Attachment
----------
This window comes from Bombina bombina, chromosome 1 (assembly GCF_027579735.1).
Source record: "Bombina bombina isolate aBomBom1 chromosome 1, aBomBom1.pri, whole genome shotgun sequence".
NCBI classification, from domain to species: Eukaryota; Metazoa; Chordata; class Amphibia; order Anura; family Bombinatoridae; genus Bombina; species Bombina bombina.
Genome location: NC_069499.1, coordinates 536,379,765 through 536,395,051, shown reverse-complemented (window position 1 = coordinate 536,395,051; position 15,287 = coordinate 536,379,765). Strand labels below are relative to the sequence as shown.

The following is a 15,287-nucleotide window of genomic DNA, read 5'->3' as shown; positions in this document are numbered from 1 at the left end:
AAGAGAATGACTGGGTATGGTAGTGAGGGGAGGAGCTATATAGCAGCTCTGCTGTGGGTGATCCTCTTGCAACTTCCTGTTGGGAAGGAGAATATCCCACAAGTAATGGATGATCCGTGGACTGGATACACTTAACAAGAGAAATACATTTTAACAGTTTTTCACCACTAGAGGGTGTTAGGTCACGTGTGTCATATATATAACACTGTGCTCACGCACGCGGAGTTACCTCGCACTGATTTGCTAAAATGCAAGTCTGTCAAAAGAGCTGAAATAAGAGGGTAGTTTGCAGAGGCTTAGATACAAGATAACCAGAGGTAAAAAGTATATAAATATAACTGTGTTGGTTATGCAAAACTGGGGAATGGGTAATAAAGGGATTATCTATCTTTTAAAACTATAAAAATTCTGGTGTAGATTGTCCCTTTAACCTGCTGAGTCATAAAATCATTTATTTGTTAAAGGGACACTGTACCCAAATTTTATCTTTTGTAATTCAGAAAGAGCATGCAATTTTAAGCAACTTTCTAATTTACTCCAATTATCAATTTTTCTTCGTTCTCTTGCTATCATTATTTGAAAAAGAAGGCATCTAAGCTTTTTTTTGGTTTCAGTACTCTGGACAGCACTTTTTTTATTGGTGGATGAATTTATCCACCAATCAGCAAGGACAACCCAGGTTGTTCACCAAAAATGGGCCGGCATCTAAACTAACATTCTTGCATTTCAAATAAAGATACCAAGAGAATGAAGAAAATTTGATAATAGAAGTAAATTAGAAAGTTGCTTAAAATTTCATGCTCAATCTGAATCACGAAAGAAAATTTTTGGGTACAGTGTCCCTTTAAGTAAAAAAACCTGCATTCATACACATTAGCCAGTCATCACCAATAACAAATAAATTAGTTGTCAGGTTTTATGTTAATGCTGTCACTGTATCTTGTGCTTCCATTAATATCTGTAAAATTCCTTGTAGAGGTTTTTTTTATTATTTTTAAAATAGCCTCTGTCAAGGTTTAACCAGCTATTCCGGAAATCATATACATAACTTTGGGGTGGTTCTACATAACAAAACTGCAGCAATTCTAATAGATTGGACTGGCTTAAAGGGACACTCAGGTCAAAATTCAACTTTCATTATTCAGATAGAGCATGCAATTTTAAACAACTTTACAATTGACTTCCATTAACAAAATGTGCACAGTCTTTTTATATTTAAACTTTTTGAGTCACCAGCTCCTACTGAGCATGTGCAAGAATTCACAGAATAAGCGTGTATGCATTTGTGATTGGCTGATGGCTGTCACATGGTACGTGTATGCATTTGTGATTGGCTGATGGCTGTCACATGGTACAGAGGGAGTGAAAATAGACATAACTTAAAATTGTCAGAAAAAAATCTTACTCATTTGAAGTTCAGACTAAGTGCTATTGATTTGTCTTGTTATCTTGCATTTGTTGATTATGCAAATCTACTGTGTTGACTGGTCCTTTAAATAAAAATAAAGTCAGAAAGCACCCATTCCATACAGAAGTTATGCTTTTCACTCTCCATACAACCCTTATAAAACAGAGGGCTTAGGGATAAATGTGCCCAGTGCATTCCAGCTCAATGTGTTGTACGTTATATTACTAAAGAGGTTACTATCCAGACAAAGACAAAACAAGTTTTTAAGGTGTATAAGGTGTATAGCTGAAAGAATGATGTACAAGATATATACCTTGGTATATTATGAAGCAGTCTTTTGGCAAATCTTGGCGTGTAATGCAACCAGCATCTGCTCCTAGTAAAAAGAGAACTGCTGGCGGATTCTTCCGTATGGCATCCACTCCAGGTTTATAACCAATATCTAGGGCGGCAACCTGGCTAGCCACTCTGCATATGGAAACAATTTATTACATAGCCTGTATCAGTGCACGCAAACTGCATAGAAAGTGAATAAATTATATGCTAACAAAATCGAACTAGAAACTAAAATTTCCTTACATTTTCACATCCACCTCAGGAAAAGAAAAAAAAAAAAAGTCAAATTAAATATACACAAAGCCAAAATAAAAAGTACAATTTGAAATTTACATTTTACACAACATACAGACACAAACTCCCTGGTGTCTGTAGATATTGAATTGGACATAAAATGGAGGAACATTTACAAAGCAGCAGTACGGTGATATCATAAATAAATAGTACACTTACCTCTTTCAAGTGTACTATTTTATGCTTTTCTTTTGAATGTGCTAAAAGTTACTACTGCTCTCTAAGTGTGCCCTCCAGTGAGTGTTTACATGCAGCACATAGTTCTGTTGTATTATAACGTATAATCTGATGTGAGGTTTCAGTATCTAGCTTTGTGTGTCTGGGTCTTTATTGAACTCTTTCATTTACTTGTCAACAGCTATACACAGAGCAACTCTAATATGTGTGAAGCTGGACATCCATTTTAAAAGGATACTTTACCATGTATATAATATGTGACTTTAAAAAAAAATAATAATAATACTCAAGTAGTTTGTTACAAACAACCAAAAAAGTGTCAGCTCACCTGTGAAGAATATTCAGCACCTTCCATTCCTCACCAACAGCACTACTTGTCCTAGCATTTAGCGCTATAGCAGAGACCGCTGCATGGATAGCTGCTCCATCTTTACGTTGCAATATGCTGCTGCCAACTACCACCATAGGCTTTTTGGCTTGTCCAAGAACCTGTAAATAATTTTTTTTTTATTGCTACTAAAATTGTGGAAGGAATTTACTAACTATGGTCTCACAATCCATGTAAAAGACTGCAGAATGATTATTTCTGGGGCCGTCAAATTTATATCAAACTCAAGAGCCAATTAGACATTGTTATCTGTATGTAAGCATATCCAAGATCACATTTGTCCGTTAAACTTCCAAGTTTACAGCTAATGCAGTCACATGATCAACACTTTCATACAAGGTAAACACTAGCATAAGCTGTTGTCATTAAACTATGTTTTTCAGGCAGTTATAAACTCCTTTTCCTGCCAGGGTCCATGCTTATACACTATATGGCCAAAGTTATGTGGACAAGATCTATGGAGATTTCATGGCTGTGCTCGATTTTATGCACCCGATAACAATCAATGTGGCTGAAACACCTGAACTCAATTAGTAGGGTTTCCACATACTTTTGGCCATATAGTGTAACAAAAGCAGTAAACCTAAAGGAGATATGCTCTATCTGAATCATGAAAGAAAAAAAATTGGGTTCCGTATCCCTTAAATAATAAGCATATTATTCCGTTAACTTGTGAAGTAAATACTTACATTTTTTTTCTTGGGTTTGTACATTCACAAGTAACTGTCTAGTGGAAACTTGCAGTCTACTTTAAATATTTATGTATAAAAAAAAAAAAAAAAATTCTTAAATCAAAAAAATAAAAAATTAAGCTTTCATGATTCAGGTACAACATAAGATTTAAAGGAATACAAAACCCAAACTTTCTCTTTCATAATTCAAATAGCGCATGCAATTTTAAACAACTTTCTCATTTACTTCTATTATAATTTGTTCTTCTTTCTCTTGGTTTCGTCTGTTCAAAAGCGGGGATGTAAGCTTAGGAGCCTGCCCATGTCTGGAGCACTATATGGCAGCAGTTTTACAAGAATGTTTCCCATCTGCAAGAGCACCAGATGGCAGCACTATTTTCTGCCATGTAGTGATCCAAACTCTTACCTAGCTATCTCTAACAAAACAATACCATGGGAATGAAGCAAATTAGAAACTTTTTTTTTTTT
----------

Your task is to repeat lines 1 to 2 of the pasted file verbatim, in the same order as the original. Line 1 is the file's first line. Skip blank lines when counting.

This window comes from Bombina bombina, chromosome 1 (assembly GCF_027579735.1).
Source record: "Bombina bombina isolate aBomBom1 chromosome 1, aBomBom1.pri, whole genome shotgun sequence".